Diving Into Toronto Maple Leafs' Penalty Kill
Deep diving into the TML penalty kill tactics
Most weeks, this newsletter focuses on tactics and concepts, but rarely do we talk about team systems.
But we thought this week we’d dig into the Toronto Maple Leafs penalty killing system to find out what makes it effective.
Dean Chynoweth was brought in as an assistant coach for the Toronto Maple Leafs this season. Dean spent the last season with the Carolina Hurricanes, who were first in the NHL on the penalty kill. Toronto on the other hand was ranked 23rd. Surprising to most is that despite their struggles keeping the puck out, they were 1st in scoring chances-for while shorthanded.
Both metrics have increased this season. The Leafs have gone from 78.5% to 85%, good for 5th in the NHL. (Carolina is currently #1 at over 90%!!!) And Toronto is #1 in chances-for with Mitch Marner being #1 in chance-for while short-handed.
What makes the Toronto Maple Leafs’ penalty kill so effective?
"If we're gonna get beat, we're going to get beat through aggressiveness and not through passiveness." - Alexander Kerfoot on new Leafs assistant Dean Chenoweth's remodeled penalty kill
The analytics community has dubbed this aggressive attack style, “power killing.” This has been a concept since I was a youth player, and it meant that we were going to try to score rather than just sit back and ice the puck. Since that time, we’ve seen several instances where the numbers support this bold strategy.
Matt Cane (Now with the New Jersey Devils) published back in 2016 that an aggressive penalty kill doesn’t just score more, it also results in better defense as well!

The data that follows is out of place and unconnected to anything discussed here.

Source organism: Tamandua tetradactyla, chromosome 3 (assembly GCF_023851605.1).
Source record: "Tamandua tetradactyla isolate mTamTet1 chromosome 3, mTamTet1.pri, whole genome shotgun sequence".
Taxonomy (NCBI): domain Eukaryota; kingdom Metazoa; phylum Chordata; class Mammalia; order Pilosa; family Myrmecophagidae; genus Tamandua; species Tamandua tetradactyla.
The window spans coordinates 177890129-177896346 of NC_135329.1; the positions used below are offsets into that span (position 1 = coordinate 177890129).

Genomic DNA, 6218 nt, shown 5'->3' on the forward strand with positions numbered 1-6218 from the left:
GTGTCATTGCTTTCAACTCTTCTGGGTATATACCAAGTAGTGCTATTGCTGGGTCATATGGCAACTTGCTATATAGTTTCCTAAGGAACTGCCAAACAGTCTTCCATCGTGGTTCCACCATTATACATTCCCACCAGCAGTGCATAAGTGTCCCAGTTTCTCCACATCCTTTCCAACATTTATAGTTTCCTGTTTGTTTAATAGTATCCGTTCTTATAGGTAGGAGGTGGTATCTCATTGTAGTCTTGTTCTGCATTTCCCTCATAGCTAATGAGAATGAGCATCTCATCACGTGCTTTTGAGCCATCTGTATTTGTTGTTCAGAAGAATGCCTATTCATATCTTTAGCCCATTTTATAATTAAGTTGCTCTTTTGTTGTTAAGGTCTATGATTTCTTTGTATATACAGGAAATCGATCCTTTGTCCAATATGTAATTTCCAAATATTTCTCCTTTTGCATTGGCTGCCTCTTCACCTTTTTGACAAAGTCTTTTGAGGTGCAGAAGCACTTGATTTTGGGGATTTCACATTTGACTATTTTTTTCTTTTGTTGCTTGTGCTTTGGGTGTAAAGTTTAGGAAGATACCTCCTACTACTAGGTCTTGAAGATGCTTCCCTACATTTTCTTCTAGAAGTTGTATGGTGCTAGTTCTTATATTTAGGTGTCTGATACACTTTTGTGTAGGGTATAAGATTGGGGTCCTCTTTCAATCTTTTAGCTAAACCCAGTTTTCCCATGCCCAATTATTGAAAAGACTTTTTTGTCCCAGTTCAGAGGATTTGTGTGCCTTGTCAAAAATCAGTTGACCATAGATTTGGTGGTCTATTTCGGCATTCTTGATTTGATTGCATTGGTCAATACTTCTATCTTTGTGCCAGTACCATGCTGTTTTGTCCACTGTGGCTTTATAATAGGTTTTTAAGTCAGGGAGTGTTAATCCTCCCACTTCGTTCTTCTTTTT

Mike Pfeil presented at the 2019 Seattle hockey analytics conference and found the same results. Link to his slides.
Before diving into the specifics, there are three key high-level concepts the Maple Leafs use to great effect:
1) Challenging at the blueline
The red line and blue line are both natural barriers in ice hockey. We’ve written about this and its effect on forming quality tactics.
The Leafs are no different. Rather than challenging up ice in the opponent’s zone, they choose to clog up the neutral zone (NZ) and challenge the opposing power play to find ways to get through the mush while staying onside.
2) Forcing the puck into tight areas
The Leafs force the puck to the wall and attempt to stop movement and create puck battles. This is done through the NZ and in the defensive zone (DZ).
When choosing personnel to get the job done, they choose aggressive and fast players who can quickly close off space, such as Mitch Marner, David Kampf, Ilya Mikheyev, and Alexander Kerfoot. If injuries occur, they’ll use Ondrej Kase, Pierre Engvall, and William Nylander.
3) Coordinated pressure
First, they are challenging players and forcing them into battles. At that point, they use an aggressive concept called “4-go” to sniff for turnovers.
Further reading - Understanding “4-go” and penalty kill pressure keys
Defending the Neutral Zone
Through the NZ, the Leafs use a retreating diamond.
The structure starts at the red line and eventually makes its stand at the blueline. Again, these are solid tactics given the icing and offsides rules. Here is what attackers will see.
The diamond compresses as a team progresses through the NZ. It’s a daunting task for the opposition to carry or pass its way through.